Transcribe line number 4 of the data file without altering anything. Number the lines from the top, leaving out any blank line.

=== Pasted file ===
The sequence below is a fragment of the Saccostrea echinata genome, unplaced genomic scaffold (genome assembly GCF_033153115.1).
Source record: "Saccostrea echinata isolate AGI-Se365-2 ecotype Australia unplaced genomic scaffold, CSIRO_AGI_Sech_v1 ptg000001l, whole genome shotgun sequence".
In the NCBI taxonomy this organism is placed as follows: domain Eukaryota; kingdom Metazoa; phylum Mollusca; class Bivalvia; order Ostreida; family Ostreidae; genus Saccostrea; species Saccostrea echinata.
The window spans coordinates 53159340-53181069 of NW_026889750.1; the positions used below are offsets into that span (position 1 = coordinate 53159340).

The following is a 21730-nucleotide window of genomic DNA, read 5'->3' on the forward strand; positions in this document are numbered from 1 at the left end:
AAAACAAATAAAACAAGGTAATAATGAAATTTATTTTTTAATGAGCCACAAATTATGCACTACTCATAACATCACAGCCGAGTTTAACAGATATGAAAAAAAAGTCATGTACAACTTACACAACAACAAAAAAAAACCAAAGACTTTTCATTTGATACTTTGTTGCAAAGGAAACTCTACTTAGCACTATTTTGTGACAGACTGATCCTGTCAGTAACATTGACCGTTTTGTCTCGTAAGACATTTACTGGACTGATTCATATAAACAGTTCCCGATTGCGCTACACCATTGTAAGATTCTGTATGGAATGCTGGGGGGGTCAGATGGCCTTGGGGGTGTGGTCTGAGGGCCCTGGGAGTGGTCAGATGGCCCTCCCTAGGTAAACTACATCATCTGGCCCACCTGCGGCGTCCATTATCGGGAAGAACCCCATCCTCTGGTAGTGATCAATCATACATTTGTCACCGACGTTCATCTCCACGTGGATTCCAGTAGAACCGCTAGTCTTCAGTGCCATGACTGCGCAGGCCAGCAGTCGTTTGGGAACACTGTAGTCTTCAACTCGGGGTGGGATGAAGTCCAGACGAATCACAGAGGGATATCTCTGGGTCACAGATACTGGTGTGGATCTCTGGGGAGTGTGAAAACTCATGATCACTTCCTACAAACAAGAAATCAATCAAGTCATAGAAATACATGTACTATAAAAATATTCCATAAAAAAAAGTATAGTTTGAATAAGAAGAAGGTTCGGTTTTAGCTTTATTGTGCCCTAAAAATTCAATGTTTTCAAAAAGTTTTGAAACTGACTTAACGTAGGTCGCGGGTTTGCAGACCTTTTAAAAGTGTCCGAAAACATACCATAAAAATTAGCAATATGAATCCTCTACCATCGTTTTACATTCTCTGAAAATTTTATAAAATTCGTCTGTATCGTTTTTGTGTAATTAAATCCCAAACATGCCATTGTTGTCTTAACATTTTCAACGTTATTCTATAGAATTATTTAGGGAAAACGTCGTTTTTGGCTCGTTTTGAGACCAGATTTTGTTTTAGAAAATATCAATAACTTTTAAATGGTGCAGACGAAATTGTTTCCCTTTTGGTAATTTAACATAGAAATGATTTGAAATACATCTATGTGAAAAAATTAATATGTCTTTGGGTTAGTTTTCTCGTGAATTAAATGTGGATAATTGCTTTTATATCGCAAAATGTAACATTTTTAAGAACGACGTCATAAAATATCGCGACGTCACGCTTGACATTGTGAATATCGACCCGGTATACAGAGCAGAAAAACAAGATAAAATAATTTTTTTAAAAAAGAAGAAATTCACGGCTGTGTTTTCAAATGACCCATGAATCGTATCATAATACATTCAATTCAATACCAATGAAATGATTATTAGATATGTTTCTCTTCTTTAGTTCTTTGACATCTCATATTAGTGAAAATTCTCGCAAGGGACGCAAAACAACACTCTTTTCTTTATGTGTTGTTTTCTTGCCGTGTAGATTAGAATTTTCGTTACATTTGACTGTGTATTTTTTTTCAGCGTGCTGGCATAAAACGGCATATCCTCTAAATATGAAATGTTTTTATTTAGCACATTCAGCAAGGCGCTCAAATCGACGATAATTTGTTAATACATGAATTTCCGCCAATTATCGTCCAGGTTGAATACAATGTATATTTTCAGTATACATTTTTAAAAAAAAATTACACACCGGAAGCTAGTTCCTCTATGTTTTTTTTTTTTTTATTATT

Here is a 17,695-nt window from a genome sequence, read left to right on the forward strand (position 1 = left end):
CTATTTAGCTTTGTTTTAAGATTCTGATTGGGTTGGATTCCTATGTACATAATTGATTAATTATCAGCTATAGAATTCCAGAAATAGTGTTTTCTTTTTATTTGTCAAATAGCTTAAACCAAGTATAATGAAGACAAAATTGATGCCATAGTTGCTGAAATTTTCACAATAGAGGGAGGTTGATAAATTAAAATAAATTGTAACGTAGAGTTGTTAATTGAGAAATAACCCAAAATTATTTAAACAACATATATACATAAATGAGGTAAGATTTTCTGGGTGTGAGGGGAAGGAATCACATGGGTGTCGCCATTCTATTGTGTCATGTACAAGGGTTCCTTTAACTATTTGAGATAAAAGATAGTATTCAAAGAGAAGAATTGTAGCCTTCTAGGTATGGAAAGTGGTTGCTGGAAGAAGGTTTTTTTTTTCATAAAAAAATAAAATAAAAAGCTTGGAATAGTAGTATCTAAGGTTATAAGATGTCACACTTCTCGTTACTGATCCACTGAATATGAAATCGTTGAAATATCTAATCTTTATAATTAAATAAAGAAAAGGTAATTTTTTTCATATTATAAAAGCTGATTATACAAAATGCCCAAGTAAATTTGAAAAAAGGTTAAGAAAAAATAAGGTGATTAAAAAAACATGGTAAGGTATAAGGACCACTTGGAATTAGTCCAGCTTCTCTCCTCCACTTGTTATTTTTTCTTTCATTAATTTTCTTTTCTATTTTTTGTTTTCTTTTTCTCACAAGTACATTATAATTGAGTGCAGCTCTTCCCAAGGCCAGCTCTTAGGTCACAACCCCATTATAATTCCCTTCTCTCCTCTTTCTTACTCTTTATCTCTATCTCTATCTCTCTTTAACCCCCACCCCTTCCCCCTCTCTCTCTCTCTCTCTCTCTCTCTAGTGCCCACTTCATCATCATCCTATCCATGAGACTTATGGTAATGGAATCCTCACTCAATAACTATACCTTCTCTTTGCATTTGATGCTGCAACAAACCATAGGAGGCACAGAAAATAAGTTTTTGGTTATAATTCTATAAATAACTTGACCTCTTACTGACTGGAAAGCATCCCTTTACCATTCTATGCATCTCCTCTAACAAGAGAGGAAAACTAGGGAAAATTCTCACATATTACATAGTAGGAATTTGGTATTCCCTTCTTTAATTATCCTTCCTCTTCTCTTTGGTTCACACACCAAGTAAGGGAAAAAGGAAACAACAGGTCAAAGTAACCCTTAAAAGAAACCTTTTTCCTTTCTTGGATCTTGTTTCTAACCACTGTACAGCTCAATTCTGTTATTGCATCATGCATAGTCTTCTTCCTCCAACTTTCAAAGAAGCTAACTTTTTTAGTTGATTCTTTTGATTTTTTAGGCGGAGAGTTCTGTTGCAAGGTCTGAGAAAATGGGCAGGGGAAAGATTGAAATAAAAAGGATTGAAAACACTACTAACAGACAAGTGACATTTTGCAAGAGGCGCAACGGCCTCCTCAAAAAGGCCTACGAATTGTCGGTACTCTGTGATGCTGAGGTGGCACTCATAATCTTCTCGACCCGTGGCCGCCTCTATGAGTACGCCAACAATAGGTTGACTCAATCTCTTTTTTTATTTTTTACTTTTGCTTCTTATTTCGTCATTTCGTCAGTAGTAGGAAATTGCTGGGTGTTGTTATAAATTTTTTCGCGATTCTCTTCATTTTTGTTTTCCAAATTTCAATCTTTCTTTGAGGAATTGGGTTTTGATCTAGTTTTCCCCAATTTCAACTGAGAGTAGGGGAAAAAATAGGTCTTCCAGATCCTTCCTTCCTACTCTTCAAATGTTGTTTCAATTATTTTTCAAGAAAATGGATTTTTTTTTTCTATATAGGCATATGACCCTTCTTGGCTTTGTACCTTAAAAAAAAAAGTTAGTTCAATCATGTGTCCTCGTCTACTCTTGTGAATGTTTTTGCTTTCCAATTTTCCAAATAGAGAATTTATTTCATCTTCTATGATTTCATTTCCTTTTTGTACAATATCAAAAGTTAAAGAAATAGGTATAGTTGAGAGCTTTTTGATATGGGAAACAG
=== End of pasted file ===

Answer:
The window spans coordinates 53159340-53181069 of NW_026889750.1; the positions used below are offsets into that span (position 1 = coordinate 53159340).